Plus there was a service bulletin for the M900 with the 41 mm Showa that recommended adding 30 ml of oil on top of the 80 mm spec.  This was aimed at helping the fork performance at full compression.  I'm curious to run them on my test rig to see how they behave, as it just seems like way too much oil.

More rambling to come.  Lucky you lot eh.

Tuesday, May 6, 2014

Marzocchi 43mm fork design and impact of oil level on spring rate, Part 3: More fork details

Just a short update.  I had an S2R800 in today for service and had the forks apart.  While they looked identical to the Marzocchi ones, I noticed that the markings in the inside of the lowers were different.  On closer comparison, it's the brand part that is different, everything else is identical.  I have no idea who makes them, but it is a symbol I see on a lot of these late model forks.  Photos below show them, Marzocchi with 'M' cast logo on left.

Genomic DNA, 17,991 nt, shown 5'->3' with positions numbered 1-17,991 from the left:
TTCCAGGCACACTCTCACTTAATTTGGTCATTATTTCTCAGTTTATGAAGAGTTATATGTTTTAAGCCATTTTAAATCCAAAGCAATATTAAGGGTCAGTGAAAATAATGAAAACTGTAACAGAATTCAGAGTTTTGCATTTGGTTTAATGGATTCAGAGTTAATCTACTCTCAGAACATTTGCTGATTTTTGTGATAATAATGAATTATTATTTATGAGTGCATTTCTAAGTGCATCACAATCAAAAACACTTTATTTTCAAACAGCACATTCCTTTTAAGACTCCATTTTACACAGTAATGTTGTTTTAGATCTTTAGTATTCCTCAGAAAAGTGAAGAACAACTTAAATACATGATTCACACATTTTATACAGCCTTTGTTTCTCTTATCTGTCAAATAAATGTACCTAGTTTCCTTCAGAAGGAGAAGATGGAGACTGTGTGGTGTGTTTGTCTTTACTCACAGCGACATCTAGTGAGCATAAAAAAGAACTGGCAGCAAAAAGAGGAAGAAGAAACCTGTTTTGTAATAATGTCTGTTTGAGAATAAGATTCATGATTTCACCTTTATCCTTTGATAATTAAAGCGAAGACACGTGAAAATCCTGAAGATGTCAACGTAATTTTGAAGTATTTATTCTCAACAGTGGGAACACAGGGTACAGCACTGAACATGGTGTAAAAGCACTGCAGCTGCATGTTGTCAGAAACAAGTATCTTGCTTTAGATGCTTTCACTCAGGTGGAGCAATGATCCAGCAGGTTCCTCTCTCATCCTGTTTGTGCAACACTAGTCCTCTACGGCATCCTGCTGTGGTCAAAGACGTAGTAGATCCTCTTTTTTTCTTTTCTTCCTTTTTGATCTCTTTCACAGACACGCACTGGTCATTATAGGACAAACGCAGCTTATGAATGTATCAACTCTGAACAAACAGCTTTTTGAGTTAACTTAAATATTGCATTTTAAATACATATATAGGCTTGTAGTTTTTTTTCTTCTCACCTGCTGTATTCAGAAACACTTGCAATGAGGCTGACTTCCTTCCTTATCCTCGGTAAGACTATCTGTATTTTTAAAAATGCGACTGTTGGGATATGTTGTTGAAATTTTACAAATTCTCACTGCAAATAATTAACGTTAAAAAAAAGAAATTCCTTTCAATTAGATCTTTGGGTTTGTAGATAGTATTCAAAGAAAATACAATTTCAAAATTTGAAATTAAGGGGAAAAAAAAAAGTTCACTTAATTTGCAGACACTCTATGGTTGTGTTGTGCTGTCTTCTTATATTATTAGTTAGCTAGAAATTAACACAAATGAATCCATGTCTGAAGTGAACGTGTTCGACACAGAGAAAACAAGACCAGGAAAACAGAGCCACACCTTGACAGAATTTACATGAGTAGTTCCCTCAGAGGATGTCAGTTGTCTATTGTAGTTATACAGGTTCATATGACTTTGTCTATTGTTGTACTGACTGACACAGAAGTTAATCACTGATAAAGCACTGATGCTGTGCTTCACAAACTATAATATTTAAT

I did notice that the RH leg, which is the one I had played with previously, had rebound damping and no compression.  But the LH leg had compression damping and no rebound.  A little for most of the travel, a lot more in the last 30mm or so.  So as a combination they provide both, and that way you can tailor them as desired individually with different oil weights for example.

I added 15mm more preload, using pieces cut from an original spacer.  I'm not sure 15mm is enough now that I think about it, given it had nearly 55mm of sag before we started.  But we'll see.  I also dropped the oil level to 135mm.